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Chicagoan Lili Trifilio goes from Bunny to Tiger with solo project

Chicago Tribune logo Chicago Tribune 9/14/2020 By Adam Lukach, Chicago Tribune
a woman standing in front of a flower: Lili Trifilio has recently been focusing on a new solo project alongside her work with Beach Bunny which is on pandemic hiatus. © E. Jason Wambsgans / Chicago Tribune/Chicago Tribune/TNS Lili Trifilio has recently been focusing on a new solo project alongside her work with Beach Bunny which is on pandemic hiatus.

Just like Chicago’s beaches, Beach Bunny has been closed for the summer. The surf-pop outfit was poised to build on a big start to the year, having just released its “Honeymoon” album and completed the West Coast leg of a planned international tour.

Then the pandemic shutdown wiped all that out.

Between the West and East Coast legs of its tour, Beach Bunny returned home to Chicago for what it expected to be a layover visit. Obviously, that turned into a months-long stay-slash-quarantine.

“We’d heard the buzz and stuff. It wasn’t really like affecting the shows that much, until we played two shows in Denver,” said Lili Trifilio, the Beach Bunny frontperson and songwriter. “And second of the shows, the opening band was just like, ‘We’re not going to play. We’re just going to go home.’ Then like half the people showed up.”

Pretty soon, Trifilio and the rest of the band — a lineup that includes Jon Alvarado, Aidan Cada and Matt Henkels — went home too, nixing the band’s biggest tour to date, one that had included dates at Coachella and Riot Fest. Not only was it a bummer for Beach Bunny to retreat home, but Trifilio said the persistence of COVID-19 cast a shadow on the creative process this summer.

Vocalist/guitarist Lili Trifilio leads Beach Bunny at Metro in Chicago on Feb. 22, 2020. © Chris Sweda / Chicago Tribune/Chicago Tribune/TNS Vocalist/guitarist Lili Trifilio leads Beach Bunny at Metro in Chicago on Feb. 22, 2020.

“In terms of jamming, I would send the boys the songs and be like, ‘OK, this, this is what the EP is going to be.’ I feel like they’d listen to them, but no one was really thinking about the next project in the moment,” Trifilio said. “I was an optimist. I was like, ‘Oh, this is going to be over by June,’ and then June hit, and it’s like a whole other batch of issues.”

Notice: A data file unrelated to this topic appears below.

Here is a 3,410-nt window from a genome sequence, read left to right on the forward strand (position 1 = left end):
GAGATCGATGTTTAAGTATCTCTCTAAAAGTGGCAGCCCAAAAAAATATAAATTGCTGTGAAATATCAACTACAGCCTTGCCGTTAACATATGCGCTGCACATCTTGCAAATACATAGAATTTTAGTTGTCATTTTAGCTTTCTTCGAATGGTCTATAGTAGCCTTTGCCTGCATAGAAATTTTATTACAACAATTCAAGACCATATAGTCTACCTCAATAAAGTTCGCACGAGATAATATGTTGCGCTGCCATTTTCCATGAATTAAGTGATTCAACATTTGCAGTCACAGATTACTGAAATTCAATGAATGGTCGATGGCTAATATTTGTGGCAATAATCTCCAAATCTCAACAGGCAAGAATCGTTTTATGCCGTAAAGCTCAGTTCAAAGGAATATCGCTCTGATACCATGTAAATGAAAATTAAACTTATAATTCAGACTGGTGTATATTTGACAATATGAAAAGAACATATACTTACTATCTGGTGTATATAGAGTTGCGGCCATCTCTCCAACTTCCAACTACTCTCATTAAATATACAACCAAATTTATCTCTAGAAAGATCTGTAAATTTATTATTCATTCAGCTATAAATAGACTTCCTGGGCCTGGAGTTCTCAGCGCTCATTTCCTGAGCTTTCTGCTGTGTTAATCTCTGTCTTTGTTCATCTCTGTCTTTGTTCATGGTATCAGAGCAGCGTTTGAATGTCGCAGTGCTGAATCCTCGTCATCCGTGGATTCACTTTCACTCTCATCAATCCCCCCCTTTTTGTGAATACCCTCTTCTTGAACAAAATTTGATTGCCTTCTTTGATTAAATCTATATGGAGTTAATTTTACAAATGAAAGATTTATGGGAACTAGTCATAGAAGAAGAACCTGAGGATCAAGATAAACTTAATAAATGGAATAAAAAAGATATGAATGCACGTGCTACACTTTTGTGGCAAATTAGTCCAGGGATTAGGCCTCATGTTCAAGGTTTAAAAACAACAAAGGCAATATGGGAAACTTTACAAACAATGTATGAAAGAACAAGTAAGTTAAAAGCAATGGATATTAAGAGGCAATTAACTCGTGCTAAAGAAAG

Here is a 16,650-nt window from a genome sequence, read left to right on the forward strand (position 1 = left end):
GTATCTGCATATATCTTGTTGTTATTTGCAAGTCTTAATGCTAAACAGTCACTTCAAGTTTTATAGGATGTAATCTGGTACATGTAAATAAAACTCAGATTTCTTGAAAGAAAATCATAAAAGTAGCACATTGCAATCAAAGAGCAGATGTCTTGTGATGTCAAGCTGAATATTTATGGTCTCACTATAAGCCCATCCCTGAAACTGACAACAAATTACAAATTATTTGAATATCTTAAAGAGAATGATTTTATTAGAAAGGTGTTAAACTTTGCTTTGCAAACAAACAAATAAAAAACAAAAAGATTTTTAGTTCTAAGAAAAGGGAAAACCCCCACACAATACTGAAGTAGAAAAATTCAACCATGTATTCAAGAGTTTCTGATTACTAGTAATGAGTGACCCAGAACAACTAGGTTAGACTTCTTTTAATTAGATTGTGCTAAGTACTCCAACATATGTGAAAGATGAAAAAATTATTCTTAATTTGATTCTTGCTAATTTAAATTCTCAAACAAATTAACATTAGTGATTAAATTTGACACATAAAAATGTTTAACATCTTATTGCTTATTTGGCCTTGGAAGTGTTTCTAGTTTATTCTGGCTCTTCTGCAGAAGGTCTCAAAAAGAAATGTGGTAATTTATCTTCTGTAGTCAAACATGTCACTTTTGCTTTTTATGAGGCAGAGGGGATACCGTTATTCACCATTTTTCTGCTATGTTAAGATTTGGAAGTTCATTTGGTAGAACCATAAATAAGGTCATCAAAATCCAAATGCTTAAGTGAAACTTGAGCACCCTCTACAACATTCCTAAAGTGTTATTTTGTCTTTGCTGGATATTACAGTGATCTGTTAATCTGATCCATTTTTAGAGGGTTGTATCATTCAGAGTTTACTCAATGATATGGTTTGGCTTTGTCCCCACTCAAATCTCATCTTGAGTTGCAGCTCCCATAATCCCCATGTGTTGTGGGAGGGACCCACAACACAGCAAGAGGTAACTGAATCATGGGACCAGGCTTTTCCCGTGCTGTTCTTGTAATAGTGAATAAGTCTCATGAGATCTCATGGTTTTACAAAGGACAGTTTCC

a couple of people that are sitting in the living room: Beach Bunny is, from left, guitarist Matt Henkels, singer/guitarist/songwriter Lili Trifilio, bassist Anthony Vaccaro, and drummer Jon Alvarado. © Chris Sweda / Chicago Tribune/Chicago Tribune/TNS Beach Bunny is, from left, guitarist Matt Henkels, singer/guitarist/songwriter Lili Trifilio, bassist Anthony Vaccaro, and drummer Jon Alvarado.

A few weeks into a solo quarantine at her apartment solo, however, Trifolio went to stay at her parents’. She had been hanging out with a neighbor who is a producer prior to quarantine, and once she was “bored out of (her) mind” at home, Trifilio decided to pick production back up by her lonesome.

“I was like, ’You know what? ‘I’m gonna buy Logic. I’m just gonna learn it. I don’t really care if what I make is bad. I’m just gonna try to just figure out how this works.’ And I just fell in love with it. This is a whole — it was unlocking like a different part of my brain.”

The experiments inspired Tiger Lili, Trifilio’s new “self-titled” project separate from Beach Bunny. She released the first song under the moniker, “Lightning,” on the first of September, and said the solo work has become an outlet for all the rest of her creative energy.

“I didn’t really want to try to write anything that sounded like Beach Bunny,” she said. “If you talk to anyone on the team, I feel like every week, I was like, ‘Oh, I want to make a country album,’ ‘I want to make this electronic album,’ ‘Oh, I want to make this chill beats album.’ And they’re like, ‘We need to figure out what you want to do.’”

Beach Bunny has recently felt comfortable to get back in the studio and start practicing again, Trifilio said, and it has been fleshing out an EP release with engineer/producer Joe Reinhart, who also worked on “Honeymoon.” Called “Blame Game,” the release date should be in the next two months.

The EP includes new material from this summer with “maybe a heaviness, or a bit more punk sound” to it, Trifilio said. She also pulled back on the sad girl lyrics, she said, and laughed.

“I feel like quarantine in general just made me do a lot of reflecting. It was nice having the space to write some songs that were more reflective of situations and weren’t so reactive, which is usually what my songs are.”

Tiger Lili won’t be going anywhere either, though. Trifilio said she has plans to release some kind of full length project in late 2020 or early 2021. And it’s one product of quarantine that she’s thankful for.

“I’m really happy that I got to put something out this year with Tiger Lily. I doubt I would have started that project if it hadn’t been for quarantine. I definitely would not have learned anything about producing, so (in) that way I’m grateful for that.”

adlukach@chicagotribune.com

Twitter @lucheezy

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©2020 the Chicago Tribune

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